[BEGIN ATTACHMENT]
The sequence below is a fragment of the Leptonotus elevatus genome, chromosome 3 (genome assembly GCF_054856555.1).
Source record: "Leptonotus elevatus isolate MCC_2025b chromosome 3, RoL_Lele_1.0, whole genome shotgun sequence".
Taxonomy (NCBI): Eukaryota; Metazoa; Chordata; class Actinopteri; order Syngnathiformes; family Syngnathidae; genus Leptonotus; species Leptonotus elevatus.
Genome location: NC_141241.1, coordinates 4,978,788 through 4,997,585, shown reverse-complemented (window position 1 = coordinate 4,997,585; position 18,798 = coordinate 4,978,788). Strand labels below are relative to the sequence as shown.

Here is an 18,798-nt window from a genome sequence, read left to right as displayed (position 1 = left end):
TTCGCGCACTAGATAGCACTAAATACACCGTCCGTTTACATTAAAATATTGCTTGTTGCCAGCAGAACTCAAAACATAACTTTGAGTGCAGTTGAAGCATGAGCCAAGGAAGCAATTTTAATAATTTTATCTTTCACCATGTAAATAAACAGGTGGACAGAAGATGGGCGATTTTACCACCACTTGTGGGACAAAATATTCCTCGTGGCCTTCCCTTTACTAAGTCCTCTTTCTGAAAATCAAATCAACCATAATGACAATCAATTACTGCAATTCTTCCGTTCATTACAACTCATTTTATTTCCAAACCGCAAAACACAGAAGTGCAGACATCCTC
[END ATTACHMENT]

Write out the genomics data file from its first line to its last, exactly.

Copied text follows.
The sequence below is a fragment of the Leptonotus elevatus genome, chromosome 3 (genome assembly GCF_054856555.1).
Source record: "Leptonotus elevatus isolate MCC_2025b chromosome 3, RoL_Lele_1.0, whole genome shotgun sequence".
Taxonomy (NCBI): Eukaryota; Metazoa; Chordata; class Actinopteri; order Syngnathiformes; family Syngnathidae; genus Leptonotus; species Leptonotus elevatus.
Genome location: NC_141241.1, coordinates 4,978,788 through 4,997,585, shown reverse-complemented (window position 1 = coordinate 4,997,585; position 18,798 = coordinate 4,978,788). Strand labels below are relative to the sequence as shown.

Here is an 18,798-nt window from a genome sequence, read left to right as displayed (position 1 = left end):
TTCGCGCACTAGATAGCACTAAATACACCGTCCGTTTACATTAAAATATTGCTTGTTGCCAGCAGAACTCAAAACATAACTTTGAGTGCAGTTGAAGCATGAGCCAAGGAAGCAATTTTAATAATTTTATCTTTCACCATGTAAATAAACAGGTGGACAGAAGATGGGCGATTTTACCACCACTTGTGGGACAAAATATTCCTCGTGGCCTTCCCTTTACTAAGTCCTCTTTCTGAAAATCAAATCAACCATAATGACAATCAATTACTGCAATTCTTCCGTTCATTACAACTCATTTTATTTCCAAACCGCAAAACACAGAAGTGCAGACATCCTC